Approximately 80% of people will experience lower back pain in their lifetime. Given the high speed, force, and movement demands required in sport, it’s no wonder that athletes also have a high incidence and prevalence of back pain.
Luckily, most episodes of lower back pain are not medical emergencies and typically clear up in 4-12 weeks. Once red flags are ruled out, conservative management, such as physical therapy, is recommended.
Common Sports Back Injuries
Common back injuries that we treat include but are not limited to…
Spondylolysis is defined by a stress fracture of the pars interarticularis (back). This condition is actually quite common in the asymptomatic population and not correlated well with pain – meaning you could have spondylolysis and not even know it.
The most common cause of spondylolysis is repetitive stress with or without the presence of an energy deficit. The pain is typically experienced with extension (bending backwards) or rotation of the spine.
Treatment typically consists of activity modification with a break from high impact activity, followed by core stability and full body exercise with a neutral spine, followed by a gradual reintroduction and strengthening of the core in functional ranges of movement. Afterward, patients will return to impact activity such as running, jumping and sport. This process usually takes 12+ weeks. Bracing and/or surgery may be recommended in more severe cases.
Sciatica is most commonly caused by irritation of a nerve root, causing symptoms such as pain, numbness, burning, or tingling down the leg and in more severe cases, weakness. The nerves that are most commonly irritated start in the lower back and travel down the legs, including the sciatic nerve. Those nerves allow us to move our legs, but also allow us to feel sensations such as touch, temperature, and pressure. The irritation of a nerve root is often caused by it being compressed from a disc in the lower back.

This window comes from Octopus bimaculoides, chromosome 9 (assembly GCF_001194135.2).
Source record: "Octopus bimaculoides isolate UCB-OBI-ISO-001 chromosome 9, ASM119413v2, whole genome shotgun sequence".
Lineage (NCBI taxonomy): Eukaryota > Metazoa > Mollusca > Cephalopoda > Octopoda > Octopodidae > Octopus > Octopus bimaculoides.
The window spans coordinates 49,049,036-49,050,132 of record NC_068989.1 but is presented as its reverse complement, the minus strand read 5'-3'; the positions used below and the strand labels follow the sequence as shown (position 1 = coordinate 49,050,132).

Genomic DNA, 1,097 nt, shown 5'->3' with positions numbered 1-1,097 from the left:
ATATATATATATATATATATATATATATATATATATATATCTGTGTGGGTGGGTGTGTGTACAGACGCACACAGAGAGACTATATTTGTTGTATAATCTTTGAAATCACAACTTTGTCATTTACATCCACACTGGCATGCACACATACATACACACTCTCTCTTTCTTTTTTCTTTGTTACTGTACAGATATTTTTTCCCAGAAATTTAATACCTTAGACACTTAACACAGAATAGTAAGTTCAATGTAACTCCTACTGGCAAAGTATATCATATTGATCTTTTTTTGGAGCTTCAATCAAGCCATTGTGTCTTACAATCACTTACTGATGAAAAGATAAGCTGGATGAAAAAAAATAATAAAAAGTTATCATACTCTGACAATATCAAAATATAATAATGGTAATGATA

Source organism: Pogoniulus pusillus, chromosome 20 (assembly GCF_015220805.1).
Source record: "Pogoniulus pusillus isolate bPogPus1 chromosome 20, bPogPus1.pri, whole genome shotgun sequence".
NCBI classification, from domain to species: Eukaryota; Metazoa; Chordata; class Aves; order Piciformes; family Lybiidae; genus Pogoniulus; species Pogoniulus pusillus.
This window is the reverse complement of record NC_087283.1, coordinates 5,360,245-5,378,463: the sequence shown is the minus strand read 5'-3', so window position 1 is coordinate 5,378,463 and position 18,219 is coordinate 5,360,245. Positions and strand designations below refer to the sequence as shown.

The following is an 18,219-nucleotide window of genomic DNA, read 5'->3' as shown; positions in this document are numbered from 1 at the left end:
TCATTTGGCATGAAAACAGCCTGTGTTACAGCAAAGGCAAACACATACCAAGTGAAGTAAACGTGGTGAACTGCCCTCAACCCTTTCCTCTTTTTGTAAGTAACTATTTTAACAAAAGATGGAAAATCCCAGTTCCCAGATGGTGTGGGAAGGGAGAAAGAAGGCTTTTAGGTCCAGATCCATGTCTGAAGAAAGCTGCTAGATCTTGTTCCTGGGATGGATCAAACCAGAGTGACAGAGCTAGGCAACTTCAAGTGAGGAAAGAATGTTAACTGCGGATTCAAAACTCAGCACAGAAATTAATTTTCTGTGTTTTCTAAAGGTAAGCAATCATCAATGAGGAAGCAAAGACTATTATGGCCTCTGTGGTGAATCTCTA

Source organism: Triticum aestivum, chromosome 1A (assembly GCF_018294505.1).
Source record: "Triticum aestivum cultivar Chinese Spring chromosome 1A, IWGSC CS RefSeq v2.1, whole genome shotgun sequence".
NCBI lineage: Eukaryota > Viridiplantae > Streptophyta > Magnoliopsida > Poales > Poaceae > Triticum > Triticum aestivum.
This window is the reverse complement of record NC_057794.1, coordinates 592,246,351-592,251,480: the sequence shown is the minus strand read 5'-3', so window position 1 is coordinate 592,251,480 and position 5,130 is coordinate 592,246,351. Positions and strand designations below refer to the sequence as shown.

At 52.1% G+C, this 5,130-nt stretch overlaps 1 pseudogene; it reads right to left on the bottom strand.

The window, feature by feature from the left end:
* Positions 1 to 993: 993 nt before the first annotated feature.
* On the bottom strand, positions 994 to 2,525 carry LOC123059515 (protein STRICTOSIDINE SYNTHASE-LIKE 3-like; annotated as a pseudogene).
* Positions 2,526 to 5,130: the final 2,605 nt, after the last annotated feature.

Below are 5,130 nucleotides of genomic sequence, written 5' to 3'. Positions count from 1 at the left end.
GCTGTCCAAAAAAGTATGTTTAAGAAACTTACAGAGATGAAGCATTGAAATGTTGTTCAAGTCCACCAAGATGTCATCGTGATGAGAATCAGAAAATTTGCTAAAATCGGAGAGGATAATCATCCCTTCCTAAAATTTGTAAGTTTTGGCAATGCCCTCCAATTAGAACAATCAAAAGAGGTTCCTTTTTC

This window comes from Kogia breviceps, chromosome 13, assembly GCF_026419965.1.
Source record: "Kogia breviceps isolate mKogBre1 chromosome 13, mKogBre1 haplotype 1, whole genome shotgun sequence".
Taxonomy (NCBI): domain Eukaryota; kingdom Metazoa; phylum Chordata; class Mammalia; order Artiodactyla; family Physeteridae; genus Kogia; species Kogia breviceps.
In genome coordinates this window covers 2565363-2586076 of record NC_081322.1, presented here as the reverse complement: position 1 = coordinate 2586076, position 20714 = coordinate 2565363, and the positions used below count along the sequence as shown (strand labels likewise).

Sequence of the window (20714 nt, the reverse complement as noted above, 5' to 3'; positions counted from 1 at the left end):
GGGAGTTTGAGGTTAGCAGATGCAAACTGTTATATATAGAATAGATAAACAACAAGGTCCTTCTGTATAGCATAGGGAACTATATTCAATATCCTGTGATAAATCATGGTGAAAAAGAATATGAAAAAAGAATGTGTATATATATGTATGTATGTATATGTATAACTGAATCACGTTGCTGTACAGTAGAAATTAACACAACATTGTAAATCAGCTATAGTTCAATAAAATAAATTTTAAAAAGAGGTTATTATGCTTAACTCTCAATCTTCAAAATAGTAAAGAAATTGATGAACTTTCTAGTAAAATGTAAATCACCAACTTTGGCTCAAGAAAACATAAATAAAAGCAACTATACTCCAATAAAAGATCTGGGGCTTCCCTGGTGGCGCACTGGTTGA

Disc herniations occur when the inner layer of a disc (nucleus pulposus) pushes out past the outer layer of a disc (Annulus Fibrosus). Disc herniations may heal over time, with larger herniations actually being more likely to heal.
You may have a disc herniation without even being aware of it as MRI findings of a disc herniation are actually very common in the asymptomatic population. Research has reported almost as high as 1/3 of asymptomatic 20-year-olds having a disc herniation and that number increasing as we age.
Muscle strains are characterized by an overstretching of one or more of the muscles that run along the spine. This injury may occur with bending, lifting, and/or twisting of the back while you are fatigued or while performing motions that you are not accustomed to. Symptoms will typically improve in two weeks and function should be completely restored in 4-6 weeks with physical therapy.
Chronic Low Back Pain
Chronic low back pain is defined by persistent pain that is not associated with a structural cause. Many factors may contribute to the pain such as quality of sleep, nutrition, psychological factors, and social factors.
Most people will experience lower back pain in their lives and luckily it is not a medical emergency in most instances. Red flags for serious pathology requiring emergency medical intervention should be ruled out by a medical provider. While many seek out chiropractic care for short-term relief, physical therapy is recommended for the long-term management of chronic lower back pain.
Back Pain & Injury Treatment
If you are experiencing back pain, weakness, or loss of function, make an appointment with one of our doctors at Herlong Sports Physical Therapy!
Maryland is a direct access state, which means that you do not need a referral to see a physical therapist.
Appointments at HSPT are one-on-one, 45-minute sessions with a licensed Doctor of Physical Therapy who will develop an individualized program specific to you based on the best research evidence and your unique values, preferences, and circumstances.
Session frequency can range anywhere from one session every other week to three or more sessions per week, depending on the injury.